Sept. 7, 2016
Contributed by Shaundor Chillingworth
As Hōkūleʻa finished leg 22 of the Mālama Honua voyage along the east coast of the United States and Nova Scotia, Canada, a new journey has taken the iconic canoe to the Great Lakes for the first time in history.
After sailing through New York via the Hudson River, Hōkūleʻa set sail through the fresh water systems of the Erie Canal, Lake Ontario and the St. Lawrence River. The canoe will reach the farthest point north of the Mālama Honua Worldwide Voyage when she arrives in Sorel, Canada in mid-September and is expected to return to New Jersey by October (weather-permitting).
Leg 23 of the the Malama Honua Worldwide Voyage gives the Hōkūleʻa crew an opportunity to learn about Canada's parks, lakes, rivers and wetlands and what the country is doing to protect and conserve these resources. Canada has one fifth of the world's freshwater.
In traveling towards Canada's locks and waterways, Hōkūleʻa's crew sailed up New York's Hudson River to the Erie Canal to reach Lake Ontario and plans to travel all the way to the Saint Lawrence River in Quebec to access Montreal. The canoe is expected to journey through 52 locks and under 160 bridges, crossing fresh water systems throughout inland Canada.
"Exploration is core to what we do, which is why we are sailing Hōkūleʻa to waters where we never imagined she could go," said Nainoa Thompson, president of the Polynesian Voyaging society and pwo (master) navigator.
"Because of Canada's lock system and other complexities, the voyaging team has spent months preparing for this leg by researching and studying these waterways," he added.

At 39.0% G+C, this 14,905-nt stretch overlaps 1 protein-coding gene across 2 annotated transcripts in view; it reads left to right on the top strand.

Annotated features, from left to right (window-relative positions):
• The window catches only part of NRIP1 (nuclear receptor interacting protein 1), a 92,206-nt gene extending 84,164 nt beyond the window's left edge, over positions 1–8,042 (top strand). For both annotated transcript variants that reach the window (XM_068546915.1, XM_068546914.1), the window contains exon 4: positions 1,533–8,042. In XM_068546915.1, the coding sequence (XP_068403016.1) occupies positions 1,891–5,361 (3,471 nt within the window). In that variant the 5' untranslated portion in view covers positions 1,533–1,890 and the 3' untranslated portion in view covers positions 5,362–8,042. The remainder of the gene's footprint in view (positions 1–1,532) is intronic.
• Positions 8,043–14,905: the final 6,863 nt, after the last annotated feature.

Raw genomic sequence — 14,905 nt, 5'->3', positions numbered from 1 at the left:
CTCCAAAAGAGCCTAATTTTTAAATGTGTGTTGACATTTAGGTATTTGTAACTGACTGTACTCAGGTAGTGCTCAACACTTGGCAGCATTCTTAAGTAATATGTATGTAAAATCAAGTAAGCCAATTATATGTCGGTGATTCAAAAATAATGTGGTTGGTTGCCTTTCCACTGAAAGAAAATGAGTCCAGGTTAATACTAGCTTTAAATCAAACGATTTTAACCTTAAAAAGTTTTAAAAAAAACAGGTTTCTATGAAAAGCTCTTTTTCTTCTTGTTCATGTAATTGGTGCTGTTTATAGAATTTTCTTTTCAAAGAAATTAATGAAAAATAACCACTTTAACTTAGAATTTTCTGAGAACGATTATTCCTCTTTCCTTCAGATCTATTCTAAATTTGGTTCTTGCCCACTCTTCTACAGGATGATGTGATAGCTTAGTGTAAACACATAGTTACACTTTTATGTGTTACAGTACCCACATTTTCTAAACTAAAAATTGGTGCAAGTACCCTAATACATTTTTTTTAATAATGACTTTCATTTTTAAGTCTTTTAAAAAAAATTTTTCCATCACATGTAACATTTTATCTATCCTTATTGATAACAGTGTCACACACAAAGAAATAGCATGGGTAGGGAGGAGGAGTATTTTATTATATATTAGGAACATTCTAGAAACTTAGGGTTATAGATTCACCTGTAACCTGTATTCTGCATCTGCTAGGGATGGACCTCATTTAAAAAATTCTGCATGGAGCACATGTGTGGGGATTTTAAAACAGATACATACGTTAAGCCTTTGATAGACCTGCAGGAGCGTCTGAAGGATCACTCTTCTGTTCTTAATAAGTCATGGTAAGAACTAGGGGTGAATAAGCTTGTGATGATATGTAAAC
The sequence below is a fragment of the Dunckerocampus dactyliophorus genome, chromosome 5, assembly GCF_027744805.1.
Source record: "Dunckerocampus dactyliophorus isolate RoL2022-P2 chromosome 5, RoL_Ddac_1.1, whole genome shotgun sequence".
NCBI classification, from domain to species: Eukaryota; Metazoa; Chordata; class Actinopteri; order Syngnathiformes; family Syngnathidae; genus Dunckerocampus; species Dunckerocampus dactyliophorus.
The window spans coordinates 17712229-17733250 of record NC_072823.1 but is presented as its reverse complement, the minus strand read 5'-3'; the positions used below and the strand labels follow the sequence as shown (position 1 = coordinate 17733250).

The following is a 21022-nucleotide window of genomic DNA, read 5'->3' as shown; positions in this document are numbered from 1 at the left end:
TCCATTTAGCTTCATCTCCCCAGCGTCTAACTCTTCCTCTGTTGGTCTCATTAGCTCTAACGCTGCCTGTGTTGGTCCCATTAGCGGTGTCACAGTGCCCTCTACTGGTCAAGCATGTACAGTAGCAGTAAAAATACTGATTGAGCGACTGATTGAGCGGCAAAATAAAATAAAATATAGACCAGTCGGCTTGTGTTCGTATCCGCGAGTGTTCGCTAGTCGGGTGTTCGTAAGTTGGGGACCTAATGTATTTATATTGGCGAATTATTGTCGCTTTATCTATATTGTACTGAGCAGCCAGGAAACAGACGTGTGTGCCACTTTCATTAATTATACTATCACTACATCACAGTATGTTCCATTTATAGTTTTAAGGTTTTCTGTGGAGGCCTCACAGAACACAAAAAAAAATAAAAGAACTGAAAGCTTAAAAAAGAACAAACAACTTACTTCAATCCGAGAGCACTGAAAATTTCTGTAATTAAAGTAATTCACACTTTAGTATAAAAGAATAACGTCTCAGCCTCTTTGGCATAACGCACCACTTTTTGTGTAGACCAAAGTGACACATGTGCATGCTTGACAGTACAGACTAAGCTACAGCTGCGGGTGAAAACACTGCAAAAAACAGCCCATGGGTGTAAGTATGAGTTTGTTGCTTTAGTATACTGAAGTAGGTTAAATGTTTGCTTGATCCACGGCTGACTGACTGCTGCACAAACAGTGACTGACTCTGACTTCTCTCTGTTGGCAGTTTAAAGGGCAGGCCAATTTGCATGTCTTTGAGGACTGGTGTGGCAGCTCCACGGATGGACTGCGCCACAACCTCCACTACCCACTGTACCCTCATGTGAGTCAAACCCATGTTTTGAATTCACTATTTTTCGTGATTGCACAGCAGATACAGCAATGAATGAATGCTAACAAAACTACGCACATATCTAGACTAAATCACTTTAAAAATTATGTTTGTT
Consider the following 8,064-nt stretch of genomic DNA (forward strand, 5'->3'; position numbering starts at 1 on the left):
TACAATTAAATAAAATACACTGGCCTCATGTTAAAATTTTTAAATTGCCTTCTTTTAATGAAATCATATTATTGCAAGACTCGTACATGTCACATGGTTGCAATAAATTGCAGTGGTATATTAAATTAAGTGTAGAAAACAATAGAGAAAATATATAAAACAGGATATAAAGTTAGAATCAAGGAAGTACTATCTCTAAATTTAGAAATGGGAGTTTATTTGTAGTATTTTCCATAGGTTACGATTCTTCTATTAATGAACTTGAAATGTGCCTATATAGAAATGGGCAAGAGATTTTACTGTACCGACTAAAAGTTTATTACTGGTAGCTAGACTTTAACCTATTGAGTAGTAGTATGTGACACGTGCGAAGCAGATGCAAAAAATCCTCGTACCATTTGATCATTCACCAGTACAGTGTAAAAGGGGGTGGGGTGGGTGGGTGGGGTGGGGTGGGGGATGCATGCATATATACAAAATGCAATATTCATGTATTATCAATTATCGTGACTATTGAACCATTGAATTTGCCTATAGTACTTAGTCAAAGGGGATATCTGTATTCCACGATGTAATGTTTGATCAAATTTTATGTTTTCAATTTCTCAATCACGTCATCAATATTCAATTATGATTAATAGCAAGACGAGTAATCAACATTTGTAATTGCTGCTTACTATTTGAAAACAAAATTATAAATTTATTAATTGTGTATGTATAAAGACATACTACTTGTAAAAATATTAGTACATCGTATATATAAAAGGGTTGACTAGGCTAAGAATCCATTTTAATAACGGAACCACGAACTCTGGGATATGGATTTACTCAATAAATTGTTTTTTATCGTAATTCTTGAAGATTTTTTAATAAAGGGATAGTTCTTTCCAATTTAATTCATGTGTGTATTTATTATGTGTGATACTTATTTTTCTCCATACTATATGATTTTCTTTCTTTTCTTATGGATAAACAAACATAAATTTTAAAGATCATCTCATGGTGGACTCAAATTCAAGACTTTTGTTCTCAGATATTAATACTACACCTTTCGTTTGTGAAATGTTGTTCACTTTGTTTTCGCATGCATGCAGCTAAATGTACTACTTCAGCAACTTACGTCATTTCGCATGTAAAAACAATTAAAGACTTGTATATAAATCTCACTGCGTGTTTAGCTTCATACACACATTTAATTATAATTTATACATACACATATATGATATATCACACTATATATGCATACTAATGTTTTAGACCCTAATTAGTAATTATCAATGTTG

A lock is a complex waterway system used for raising and lowering watercraft between bodies of water of different levels on rivers and waterways.
The canoe first encountered the waterway lock system in March this year during her Florida sail. However, this current series of locks is the most extensive lock system that the Mālama Honua Worldwide Voyage has experienced, and the crew will take this time to learn the more intricate details about the physics of the lock system.
One exciting moment along this historic new sail came last week when the canoe crossed paths with a traditional Viking ship.
The encounter happened while Hōkūleʻa was sailing along the Erie Canal. The canoe crossed paths with the Draken Harald Harfagre, a modern day Viking ship from Norway on a similar mission of connecting the ancient ways of sailing with modern-day exploration.
After tying up bow-to-bow with the Draken Harald Harfagre, Hōkūleʻa crew members welcomed the Draken crew on board the traditional Polynesian canoe. They also received the opportunity to board the 114 feet long, 80-ton ship with a 3,200 square foot sail from Norway crafted from oak. The two crews exchanged gifts as a gesture of respect and friendship.
Hōkūleʻa is currently docked in Ogdensburg, NY and will be heading for Ontario, Canada next. After exploring the canal systems of New York and Canada, Hōkūleʻa will begin her journey home by sailing back down the East Coast of the United States.
To follow the Mālama Honua Worldwide Voyage, visit http://hokulea.com/track-the-voyage.
Kamehameha Schools is proud to be the Education Sponsor of the Hōkūleʻa Worldwide Voyage. For more information about the Polynesian Voyaging Society and the Worldwide Voyage, visit hokulea.com or find the society on Facebook, Twitter, Instagram, YouTube and Google+. To see more Wa‘a Wednesday stories and much more about the Mālama Honua Voyage, go to the KS Online Mālama Honua page.
On the journey to Canada, the Hōkūleʻa will pass through 52 locks, a complex waterway system used for raising and lowering watercraft between bodies of water of different levels on rivers and waterways.